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Teaching/Learning Center

Given the enthusiastic response to our Curricular Innovation Series, which launched summer 2022, we will be phasing out our Expert Speaker Series spring 2023. Topics we hoped to cover in our Expert Speaker Series will now be included as options in our Curricular Innovation Series.

Don't worry - the content below will still be available.

Allegra Brown "Anti-Biased and Culturally Responsive Teaching Workshop" (1:26:04)

Felice Myers "The Art of Grantwriting" (0:51:38)

Our resident College expert, Felice Myers, demystifies the process of grant writing. Additional topics in this session include researching grants, tips for a successful grant proposal, and the reporting process.

Evelyn Kung "Teaching College Students on the Autism Spectrum"  (0:89:00)

On April 2, 2020 the Artists, Community and Teaching (ACT) program in collaboration with the Teaching/Learning Center invited Evelyn Kung, BCBA, Clinical Director at the Center for Autism and Related Disorders, to present an online workshop at Otis College for faculty and staff (and ACT students) about teaching students on the Autism Spectrum. 

General tips all faculty can employ to benefit all students that would also support college students on the autism spectrum:

  • Avoid vague language, slang, or undefined jargon – try to be specific and clear especially in instructions (ex. "This blue area in the right-hand corner" instead of "this area over here"). 
  • Organize and structure your class, try to be consistent in terms of instructions and processes each day or each week.
  • For discussion, use open-ended questions that allow for more critical responses as opposed to only a yes or no.
  • Conduct regular comprehension checks - to make sure all students understand the material - have students explain it in their own words, not verbatim to what was read or heard.
  • Set concrete and specific course/behavior expectations for your students (ex. no talking while others are speaking).
  • Review course/behavior expectations at the beginning and middle of your course to remind students.
  • Break complicated tasks into clear steps and a sequence, assist students through this sequence, each time assisting less so they develop mastery over the process.
  • To assist students in developing a self-directed art/design practice, or large scale project management (as opposed only following rules/structured assignments in which all steps are given by instructors) - use forward or backward chaining. Give the full list of steps at first, then allow students to determine the first or last step in the list, and after each project in which they successfully manage it gives them one more step to determine on their own for the next project (be patient).
  • Try to catch a student moving towards a heightened emotional state before an outburst or meltdown occurs. Give the whole class a break, or walk the student into the hall to talk privately. Give students choices on how to express what they are feeling (remember that verbal expression may be the hardest and therefore may increase the heightened state).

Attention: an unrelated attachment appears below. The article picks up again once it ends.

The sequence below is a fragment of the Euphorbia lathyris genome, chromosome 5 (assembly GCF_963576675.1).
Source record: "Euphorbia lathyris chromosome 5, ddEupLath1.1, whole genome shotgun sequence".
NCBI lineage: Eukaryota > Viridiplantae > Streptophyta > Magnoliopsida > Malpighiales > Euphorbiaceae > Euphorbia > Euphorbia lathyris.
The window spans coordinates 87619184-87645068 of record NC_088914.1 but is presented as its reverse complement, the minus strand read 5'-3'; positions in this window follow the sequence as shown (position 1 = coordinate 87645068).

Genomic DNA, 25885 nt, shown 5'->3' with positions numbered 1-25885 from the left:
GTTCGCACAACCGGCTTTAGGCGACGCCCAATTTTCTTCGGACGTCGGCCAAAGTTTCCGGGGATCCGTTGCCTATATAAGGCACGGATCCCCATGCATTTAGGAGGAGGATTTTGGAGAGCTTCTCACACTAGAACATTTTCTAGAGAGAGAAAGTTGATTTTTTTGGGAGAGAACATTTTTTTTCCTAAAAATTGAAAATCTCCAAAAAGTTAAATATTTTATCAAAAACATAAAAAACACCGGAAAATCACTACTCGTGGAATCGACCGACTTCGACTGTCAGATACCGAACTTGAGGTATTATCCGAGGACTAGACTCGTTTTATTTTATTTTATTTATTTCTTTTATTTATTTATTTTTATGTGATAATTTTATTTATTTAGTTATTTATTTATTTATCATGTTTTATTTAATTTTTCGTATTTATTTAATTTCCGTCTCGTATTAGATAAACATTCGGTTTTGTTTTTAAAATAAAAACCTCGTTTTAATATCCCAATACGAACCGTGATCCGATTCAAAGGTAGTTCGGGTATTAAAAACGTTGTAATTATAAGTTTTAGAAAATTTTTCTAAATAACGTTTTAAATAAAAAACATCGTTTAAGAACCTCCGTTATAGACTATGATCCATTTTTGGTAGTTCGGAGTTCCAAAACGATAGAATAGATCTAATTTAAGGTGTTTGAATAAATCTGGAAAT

Joanne Mitchell, Emma Kemp, and Rachel Roske "Using the New Attendance Policy to Enhance Instruction"

Assistant Provost Joanne Mitchell and Faculty Members Emma Kemp and Rachel Roske lead a discussion on how they have navigated the new attendance policy as a means for improving classroom instruction and student outcomes.  This is in keeping with the vision of the policy to increase students' agency and responsibility for their own academic performance.

Darren Grosch "Modeling the Values of Responsible Travel" (0:59:03)

Dr. Darren Grosch, Director of the International Students Program at Mt. San Antonio College,  in this workshop focuses on best practices in teaching international students, promoting cultural consciousness, and engaged learning in our classrooms.

Natalie Salvador on Inspiring Motivation (0:50:25)

In this workshop, Natalie Salvador, Fashion Design Lecturer and Teaching/Learning Center Program Coordinator at Otis College, goes in depth in exploring motivation and how it impacts student classroom behavior. She provides helpful best practices for the classroom on how to foster student motivation. 

Dr. Julie Spencer "Understanding the Adolescent Brain" (1:13:09)

Dr. Julie Spencer, Physician and Director of Otis College Student Health & Wellness Center, conducted a fall 2018 workshop targeted to faculty/instructors/staff at Otis College. In this workshop she discusses the basic neurobiology and developmental stage of the adolescent/young adult brain and how this basic knowledge will help faculty/instructors and staff learn to better communicate with students.

Dr. JoAnn Staten "Facilitating Difficult Discussions in Turbulent Times (0:45:15)

Dr. JoAnn Staten, Acting Assistant Chair for Liberal Arts and Sciences, conducted a Convocation workshop targeted to faculty/instructors/staff fall 2018 at Otis College. This workshop offers best practices for facilitating discussions on "hot-button" topics in ways that are inclusive and supportive, rather than divisive.

Into the Pandemic

Part 1: Instructional Continuity (0:12:00)

Part 2: Using The Tools (0:29:00) 

Going Online With Instruction Slide Presentation 

Spring 2020, TLC staff organized workshops on ways we can shift our course content online and provide opportunities for students to participate remotely.

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